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Hamelin confident heading into short track world championships in Hungary

Charles Hamelin of Canada skated to a second place finish in the men's 1000 meter final during the ISU Short Track World Cup competition in Montreal, Quebec October 28, 2012.


Charles Hamelin will go into the world short-track speed skating world championship looking for gold.

The defending Olympic 500 metre champion dominated that event again this year on the World Cup circuit.

"I'll go in there confident," the Ste. Julie, Que., skater said this week. "I've had good results this year.

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"The new strategy I've been using the last couple of races shows that the work I've done in the last four years had paid off. It looks good for the world championships."

The Canadian team leaves this week for Budapest, where it will train ahead of the world championships March 8-10 in Debrecen, Hungary.

Hamelin came away with nine medals from the six World Cup meets this season, including four gold, and won the season title at 500 metres.

The 28-year-old has worked on race strategy since the 2010 Vancouver Winter Games, trying to be less predictable as he gets into position for the final push to the finish line.

He hopes it will make him a more dangerous skater when he defends his title at the 2014 Games in Sochi, Russia, which are now only a year away.

"It's a long process," he said. "It takes a lot of races.

"Changing habits is difficult. After four years, it's just starting to show that I can do different things and still be confident. The closer you get to Sochi, the more focused you are on it. But you still have to stay focused on the moment. If you don't do things well at the World Cup or the world championships, it's a missed opportunity to work on things and get better."

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He does not go into Debrecen as defending champion. That title belongs to teammate Olivier Jean of Lachenaie, Que., who edged Hamelin in the final last year in Shanghai. Hamelin settled for 500-metre silver for a second straight world championships.

However, Jean is on the rebound from a concussion suffered in a fall at the third World Cup meet of the season at Nagoya, Japan, and may not be in top form. He was off skates for six weeks dealing with headaches and vision trouble.

Jean was back for the fifth World Cup on the Olympic track at Sochi and the final meet in Dresden, Germany, last week. He was eliminated in the first round of the 1,000 metres and only made the 500-metre quarter-finals in Sochi, but made both finals at Dresden.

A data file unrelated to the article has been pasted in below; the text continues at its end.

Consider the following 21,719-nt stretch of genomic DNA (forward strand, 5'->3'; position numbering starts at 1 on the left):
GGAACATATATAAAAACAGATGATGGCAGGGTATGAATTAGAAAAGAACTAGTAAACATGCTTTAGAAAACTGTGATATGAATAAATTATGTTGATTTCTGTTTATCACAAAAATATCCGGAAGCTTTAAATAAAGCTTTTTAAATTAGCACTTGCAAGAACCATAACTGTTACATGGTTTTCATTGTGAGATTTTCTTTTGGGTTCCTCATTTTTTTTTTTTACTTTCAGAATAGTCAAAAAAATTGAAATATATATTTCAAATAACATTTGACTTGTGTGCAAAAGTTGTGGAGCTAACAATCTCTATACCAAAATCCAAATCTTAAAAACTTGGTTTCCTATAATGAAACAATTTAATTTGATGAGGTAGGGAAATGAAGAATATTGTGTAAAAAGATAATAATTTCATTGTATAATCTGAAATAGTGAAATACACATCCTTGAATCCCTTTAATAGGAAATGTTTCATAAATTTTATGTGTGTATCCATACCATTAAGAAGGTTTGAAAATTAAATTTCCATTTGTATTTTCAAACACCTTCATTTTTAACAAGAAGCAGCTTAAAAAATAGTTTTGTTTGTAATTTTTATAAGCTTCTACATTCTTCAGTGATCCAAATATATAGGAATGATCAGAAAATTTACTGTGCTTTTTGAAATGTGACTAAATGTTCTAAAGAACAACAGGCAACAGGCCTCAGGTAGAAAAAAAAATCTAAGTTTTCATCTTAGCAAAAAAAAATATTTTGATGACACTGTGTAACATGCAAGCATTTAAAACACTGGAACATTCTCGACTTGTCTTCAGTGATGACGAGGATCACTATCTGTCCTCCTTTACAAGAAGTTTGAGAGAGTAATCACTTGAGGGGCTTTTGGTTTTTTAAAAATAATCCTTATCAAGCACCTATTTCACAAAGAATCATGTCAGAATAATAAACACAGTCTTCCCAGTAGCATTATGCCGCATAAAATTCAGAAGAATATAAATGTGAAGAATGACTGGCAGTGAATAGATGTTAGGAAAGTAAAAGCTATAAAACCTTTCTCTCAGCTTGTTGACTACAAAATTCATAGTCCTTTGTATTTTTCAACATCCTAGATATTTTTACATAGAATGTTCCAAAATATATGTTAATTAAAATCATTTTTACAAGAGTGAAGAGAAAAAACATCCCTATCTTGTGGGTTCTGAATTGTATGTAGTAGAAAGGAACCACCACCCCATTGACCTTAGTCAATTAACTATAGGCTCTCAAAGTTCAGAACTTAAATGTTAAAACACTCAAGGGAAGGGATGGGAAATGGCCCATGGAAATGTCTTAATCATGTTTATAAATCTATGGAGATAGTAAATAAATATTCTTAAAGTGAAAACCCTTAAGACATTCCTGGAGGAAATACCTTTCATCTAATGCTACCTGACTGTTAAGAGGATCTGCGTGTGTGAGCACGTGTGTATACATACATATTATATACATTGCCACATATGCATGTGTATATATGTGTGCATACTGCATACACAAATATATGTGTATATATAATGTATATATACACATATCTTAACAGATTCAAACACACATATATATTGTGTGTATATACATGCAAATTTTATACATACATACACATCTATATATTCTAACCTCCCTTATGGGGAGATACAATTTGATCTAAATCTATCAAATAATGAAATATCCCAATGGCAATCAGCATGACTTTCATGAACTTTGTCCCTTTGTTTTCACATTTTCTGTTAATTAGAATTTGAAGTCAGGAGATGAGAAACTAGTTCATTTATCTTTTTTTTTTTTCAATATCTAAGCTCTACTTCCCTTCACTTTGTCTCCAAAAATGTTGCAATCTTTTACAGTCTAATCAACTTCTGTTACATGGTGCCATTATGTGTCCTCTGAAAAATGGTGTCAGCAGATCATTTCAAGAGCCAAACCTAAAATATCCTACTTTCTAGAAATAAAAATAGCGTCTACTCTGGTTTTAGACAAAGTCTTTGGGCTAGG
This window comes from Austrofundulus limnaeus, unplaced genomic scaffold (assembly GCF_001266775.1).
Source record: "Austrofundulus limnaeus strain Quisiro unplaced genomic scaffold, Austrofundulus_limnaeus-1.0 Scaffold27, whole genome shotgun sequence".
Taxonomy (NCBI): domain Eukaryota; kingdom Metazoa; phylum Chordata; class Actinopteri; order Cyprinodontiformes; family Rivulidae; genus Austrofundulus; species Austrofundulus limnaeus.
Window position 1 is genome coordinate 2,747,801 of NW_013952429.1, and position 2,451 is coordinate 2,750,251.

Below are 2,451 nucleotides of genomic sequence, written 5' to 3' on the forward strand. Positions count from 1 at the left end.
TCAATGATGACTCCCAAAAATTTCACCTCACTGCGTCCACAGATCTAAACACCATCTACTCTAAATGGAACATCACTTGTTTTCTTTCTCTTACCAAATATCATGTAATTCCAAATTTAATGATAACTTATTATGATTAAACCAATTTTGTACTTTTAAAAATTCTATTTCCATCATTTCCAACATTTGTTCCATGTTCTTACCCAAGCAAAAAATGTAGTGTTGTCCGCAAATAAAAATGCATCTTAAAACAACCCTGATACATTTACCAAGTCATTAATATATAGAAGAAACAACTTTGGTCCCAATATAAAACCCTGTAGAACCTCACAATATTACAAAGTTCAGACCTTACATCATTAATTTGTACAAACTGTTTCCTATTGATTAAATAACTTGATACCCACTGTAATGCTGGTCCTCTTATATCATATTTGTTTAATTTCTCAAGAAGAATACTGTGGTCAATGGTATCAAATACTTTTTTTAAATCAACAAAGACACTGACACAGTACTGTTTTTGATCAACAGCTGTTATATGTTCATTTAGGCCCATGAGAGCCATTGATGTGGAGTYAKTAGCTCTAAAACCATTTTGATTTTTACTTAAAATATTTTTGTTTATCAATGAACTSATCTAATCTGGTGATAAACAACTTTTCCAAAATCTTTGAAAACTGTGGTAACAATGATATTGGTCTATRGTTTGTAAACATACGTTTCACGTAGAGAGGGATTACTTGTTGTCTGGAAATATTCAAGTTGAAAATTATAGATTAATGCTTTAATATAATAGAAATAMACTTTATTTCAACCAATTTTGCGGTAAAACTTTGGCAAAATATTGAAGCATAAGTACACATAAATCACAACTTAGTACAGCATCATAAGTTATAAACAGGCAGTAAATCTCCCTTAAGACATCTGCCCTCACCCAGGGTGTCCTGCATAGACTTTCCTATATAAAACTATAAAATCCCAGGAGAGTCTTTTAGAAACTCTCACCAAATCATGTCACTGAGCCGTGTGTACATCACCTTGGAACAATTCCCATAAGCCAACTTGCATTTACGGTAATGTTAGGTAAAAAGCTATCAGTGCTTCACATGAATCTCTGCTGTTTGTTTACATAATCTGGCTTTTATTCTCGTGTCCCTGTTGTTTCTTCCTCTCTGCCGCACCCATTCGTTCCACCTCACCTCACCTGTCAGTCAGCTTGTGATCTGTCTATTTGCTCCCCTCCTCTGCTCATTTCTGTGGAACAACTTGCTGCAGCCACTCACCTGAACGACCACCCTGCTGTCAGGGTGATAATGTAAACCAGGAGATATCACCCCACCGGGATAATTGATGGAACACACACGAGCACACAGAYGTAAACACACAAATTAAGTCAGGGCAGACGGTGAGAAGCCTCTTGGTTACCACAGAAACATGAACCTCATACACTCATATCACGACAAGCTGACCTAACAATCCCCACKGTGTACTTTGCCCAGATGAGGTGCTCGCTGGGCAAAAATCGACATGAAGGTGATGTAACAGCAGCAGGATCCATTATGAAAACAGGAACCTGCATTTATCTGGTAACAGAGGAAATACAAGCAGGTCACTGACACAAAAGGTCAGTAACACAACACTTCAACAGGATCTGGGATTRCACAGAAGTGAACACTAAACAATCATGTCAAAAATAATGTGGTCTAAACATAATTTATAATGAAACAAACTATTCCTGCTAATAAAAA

"It was a huge improvement," said Jean, who has been back on skates for five weeks. "I feel I'm improving every day.

"Mentally it's hard. I'm trying to follow the best guy in the world [Hamelin] in training every day. I'm not 100 per cent yet. I need to stay focused on the work I have to do. But I'm 100 per cent sure I'll be ready to defend my title in four weeks."

Jean and Hamelin are members of the reigning world champion relay squad as well.

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On the women's side, Valerie Maltais of La Baie, Que., will defend her 3,000-metre title. Marie-Eve Drolet of Laterriere, Que., won a pair of bronze medals at Shanghai.

Marianne St. Gelais of St. Felicien, Que., the 2010 Olympic 500-metre silver medalist, will be looking to get back on the world championship podium. She had two silver medals and a bronze at World Cups this season.

And she's anxious to resume her rivalry with Wang Meng, the four-time Olympic gold medalist and two-time overall World Cup champion who was expelled from the Chinese squad in 2011 after a fight with the team manager.

At Dresden last week, Wang set a 500-metre world record and St. Gelais shattered the Canadian record while finishing second in the same race.

"She's been there since the start of the season and she's completely the same as Vancouver, maybe even stronger," St.Gelais said of Wang. "I always want to be in the 500 and 1,000 final, but I'll focus on the process to get there.

"In the races, I want to be aware of everything and make good passes. I want to race against Wang again. It was exciting to do it in Germany."

The World Cup at Sochi gave the skaters a chance to compete at the Olympic venue, the Iceberg, and get a look at the Black Sea resort town.

"It's pretty boring because Sochi is separated in three parts and the village is very far away, but the city is amazing," St. Gelais said. "The Iceberg is pretty awesome.

"It was fun to go there. And the volunteers and everyone were pretty nice with us, so it was good."

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